Wall St. church uses ownership stake in Wal-Mart to pressure it about ‘mass killing’ weaponry
Trinity Church Wall Street is using its leverage as a minority shareholder in Wal-Mart to compel it to stop selling high-capacity magazines that are “well suited to mass killing” and music “that depicts violence or sex.”
In a letter to his congregation, Reverend James Cooper wrote that “[a]s part of this effort, we recently initiated dialogue with certain companies toward assuring they balance the benefits of selling certain products against the risks these sales pose to the public and to the companies’ reputation and brand value. As responsible investors, not just socially responsible investors, we have done so in a manner which we believe is consistent with the business interests of each company.”
With respect to Wal-Mart, Rev. Cooper wrote, the church sought to introduce a proposal asking that “that Wal-Mart’s Board of Directors oversee the development of policies and standards to guide management’s decision whether or not Wal-Mart should sell products falling in one or more of three categories: products that are 1) especially dangerous to the public, 2) pose a substantial risk to Wal-Mart’s reputation, and 3) would reasonably be considered offensive to the community and family values that Wal-Mart seeks to associate with its brand.”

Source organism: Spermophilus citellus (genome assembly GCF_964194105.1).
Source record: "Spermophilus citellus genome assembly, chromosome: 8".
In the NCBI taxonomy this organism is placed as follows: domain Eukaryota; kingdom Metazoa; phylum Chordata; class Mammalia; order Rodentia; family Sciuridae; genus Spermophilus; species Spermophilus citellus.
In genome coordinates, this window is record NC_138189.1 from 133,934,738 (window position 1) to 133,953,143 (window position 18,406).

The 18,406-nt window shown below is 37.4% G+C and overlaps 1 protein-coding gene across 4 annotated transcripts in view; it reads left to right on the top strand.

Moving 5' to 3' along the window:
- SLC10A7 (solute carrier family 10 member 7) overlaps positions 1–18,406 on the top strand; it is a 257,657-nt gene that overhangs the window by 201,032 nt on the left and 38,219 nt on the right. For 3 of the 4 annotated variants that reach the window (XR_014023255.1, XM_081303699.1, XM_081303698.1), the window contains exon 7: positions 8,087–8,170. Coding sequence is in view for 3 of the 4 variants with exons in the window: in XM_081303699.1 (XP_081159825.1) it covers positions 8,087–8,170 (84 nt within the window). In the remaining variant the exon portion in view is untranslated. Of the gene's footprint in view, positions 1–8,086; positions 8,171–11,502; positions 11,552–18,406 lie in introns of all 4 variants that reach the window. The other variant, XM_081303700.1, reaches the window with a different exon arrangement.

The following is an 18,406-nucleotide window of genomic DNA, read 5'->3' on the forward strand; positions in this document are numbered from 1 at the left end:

Among these “products,” Rev. Cooper included “guns equipped with magazines holding more than ten rounds of ammunition (“high capacity magazines”),” though he insisted that “this is not an ‘anti-gun’ proposal.”
“We are simply asking that the shareholders,” he wrote, “be allowed to consider whether the Board has an obligation to assure that the company’s standards and values are uniformly considered and applied when the sale of certain products can have momentous consequences. We note that Wal-Mart has previously refused to sell products such as music that depicts violence or sex, as well as high capacity magazines separate from a gun, out of respect for family and community interests.”
Wal-Mart refused to allow the Proposal to be heard by shareholders, so as an investor with at least $2,000 worth of shares in the company, the church exercised its right to sue the company via the Securities and Exchange Commission (SEC).
“We are disappointed that Trinity chose to file this lawsuit demanding that Wal-Mart include a shareholder proposal that they submitted,” Randy Hargrove, a company spokesman said.
The SEC declared that Wal-Mart was not obligated to include the proposal, but the church is appealing that decision. The case — Trinity v. Wal-Mart — is currently waiting to be heard by the United States District Court, District of Delaware.
[Image via Trinity Wall Street]